“Let me be clear: I’m your senator, not your Democrat senator.”
While spoken part way through answering an audience member’s question, these words encompassed an overarching theme expressed during Senator Mark Warner’s visit to the Draper Mercantile on Friday morning. He repeatedly called for reasonable people to work together in a bipartisan effort to address issues instead of being driven to extreme opposite sides.
The event, which started with a breakfast buffet and free coffee at 8 a.m., was a chance for locals to hear Warner explain what he has done and will do in Washington, and to take questions from the audience about their concerns. Warner took the Mercantile’s stage at 9 a.m. and stayed for about an hour.
After opening words from Pulaski County Chamber of Commerce Executive Director Peggy White, Pulaski County Board of Supervisors Chairman Joe Sheffey gave Warner a warm introduction, saying, “When Mark was governor, I presented him with a (Pulaski) county shirt. When he became senator, I presented him with a second (Pulaski) county shirt. I have one more shirt left to present him. And that’s when he runs and becomes our president.”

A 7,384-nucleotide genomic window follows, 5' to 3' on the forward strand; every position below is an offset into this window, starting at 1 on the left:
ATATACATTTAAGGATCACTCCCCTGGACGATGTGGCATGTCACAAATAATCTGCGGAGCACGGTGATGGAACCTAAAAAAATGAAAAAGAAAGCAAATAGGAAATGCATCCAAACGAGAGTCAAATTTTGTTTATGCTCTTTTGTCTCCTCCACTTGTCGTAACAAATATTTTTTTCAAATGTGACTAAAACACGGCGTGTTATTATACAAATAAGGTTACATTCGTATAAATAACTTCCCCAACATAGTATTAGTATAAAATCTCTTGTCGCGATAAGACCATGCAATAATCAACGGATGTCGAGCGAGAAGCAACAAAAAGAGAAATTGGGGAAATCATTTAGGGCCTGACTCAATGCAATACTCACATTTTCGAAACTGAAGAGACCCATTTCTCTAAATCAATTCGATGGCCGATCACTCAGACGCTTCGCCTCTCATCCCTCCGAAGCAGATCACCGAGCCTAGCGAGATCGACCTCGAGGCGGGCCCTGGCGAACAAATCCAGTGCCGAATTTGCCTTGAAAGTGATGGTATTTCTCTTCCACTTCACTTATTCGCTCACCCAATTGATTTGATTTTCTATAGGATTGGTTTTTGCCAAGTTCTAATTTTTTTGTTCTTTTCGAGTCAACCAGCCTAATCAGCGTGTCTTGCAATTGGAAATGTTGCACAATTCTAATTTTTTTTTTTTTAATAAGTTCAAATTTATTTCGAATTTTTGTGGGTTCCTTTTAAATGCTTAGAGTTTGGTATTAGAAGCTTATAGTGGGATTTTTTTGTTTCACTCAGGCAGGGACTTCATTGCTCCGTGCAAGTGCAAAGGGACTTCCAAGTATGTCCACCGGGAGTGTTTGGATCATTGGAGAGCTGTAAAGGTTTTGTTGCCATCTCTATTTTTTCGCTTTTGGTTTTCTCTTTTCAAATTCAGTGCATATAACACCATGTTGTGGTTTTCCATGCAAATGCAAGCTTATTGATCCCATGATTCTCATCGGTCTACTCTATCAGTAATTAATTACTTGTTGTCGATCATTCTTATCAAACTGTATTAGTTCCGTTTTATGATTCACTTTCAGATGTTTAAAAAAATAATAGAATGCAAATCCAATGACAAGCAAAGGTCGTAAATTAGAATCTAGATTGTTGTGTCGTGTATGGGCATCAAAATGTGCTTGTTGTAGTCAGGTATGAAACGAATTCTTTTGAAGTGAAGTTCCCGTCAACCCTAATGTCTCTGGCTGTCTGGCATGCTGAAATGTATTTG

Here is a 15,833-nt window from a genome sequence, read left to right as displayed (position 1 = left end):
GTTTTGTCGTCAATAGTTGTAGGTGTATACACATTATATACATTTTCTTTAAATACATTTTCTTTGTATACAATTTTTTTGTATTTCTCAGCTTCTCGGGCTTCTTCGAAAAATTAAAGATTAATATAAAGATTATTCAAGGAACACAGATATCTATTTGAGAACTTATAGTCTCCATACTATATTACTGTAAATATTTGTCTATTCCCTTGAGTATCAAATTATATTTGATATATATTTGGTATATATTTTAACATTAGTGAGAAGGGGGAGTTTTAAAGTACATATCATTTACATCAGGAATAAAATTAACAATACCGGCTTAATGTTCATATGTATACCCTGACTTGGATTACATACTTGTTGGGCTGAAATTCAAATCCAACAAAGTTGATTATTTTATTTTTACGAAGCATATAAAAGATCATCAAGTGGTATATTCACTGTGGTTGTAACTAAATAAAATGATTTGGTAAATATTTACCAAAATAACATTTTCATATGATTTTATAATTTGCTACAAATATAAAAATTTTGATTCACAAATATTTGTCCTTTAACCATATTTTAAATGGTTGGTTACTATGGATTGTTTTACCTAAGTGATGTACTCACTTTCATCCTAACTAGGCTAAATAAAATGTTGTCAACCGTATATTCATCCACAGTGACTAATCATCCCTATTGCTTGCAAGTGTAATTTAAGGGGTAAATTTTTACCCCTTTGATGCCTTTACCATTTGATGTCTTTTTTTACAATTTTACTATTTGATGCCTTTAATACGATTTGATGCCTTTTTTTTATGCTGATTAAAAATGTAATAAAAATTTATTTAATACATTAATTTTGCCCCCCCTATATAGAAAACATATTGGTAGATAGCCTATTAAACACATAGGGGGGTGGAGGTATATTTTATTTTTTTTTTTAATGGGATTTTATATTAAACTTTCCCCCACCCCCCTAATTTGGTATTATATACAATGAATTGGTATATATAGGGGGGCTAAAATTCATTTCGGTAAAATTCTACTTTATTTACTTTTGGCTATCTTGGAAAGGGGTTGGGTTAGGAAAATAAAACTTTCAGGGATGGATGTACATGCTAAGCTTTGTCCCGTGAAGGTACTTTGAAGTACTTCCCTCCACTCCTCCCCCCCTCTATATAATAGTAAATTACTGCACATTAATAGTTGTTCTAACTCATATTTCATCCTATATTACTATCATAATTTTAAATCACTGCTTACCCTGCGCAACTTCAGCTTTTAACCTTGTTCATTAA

Warner then stepped up to the microphone and addressed the crowd with his characteristic frank and humorous style. Among several other talking points, he told everyone, “The single biggest issue today is getting our finances in shape.”
He also made three requests before turning to the audience for questions. “First of all, don’t vote for anybody who signs any of these stupid pledges…Second of all, realize that both Fox News and MSNBC both lie. Neither one tells the truth…Third of all, support reasonable politicians of either party.”
The first questioner was an education technologist, Rebecca Scheckler of Radford University, who said that she manages online training for future medical professionals, and that she believed problems with Internet access in rural Pulaski could be solved by using the whitespace left over from TV channels going digital for wireless Internet service.
“This is my kind of question,” said Warner. “Yes. I absolutely agree. And pushing the FCC to move faster on getting not just that white space, but other spectrum out there shouldn’t take as long as it is.” He said he planned to work with new Federal Communications Commission head Tom Wheeler on the issue.
Another audience member asked when the Democrats were going to do something about voter suppression across the country, and that he felt it was an attack on the Democratic voting base.
“We live in the greatest democracy in the world. If there was widespread evidence of voter fraud, I’d have a different opinion,” said Warner. “But I’ve not seen it in Virginia, I’ve not seen it any state, a wide evidence of real hardcore data around voter fraud…If there’s evidence of voter fraud, let’s address it. But if there’s not clear cut evidence, we should not be restricting people’s right to vote, we should be encouraging people to vote.”
The next questioner asked for Warner’s thoughts on the cost of college education and student loans.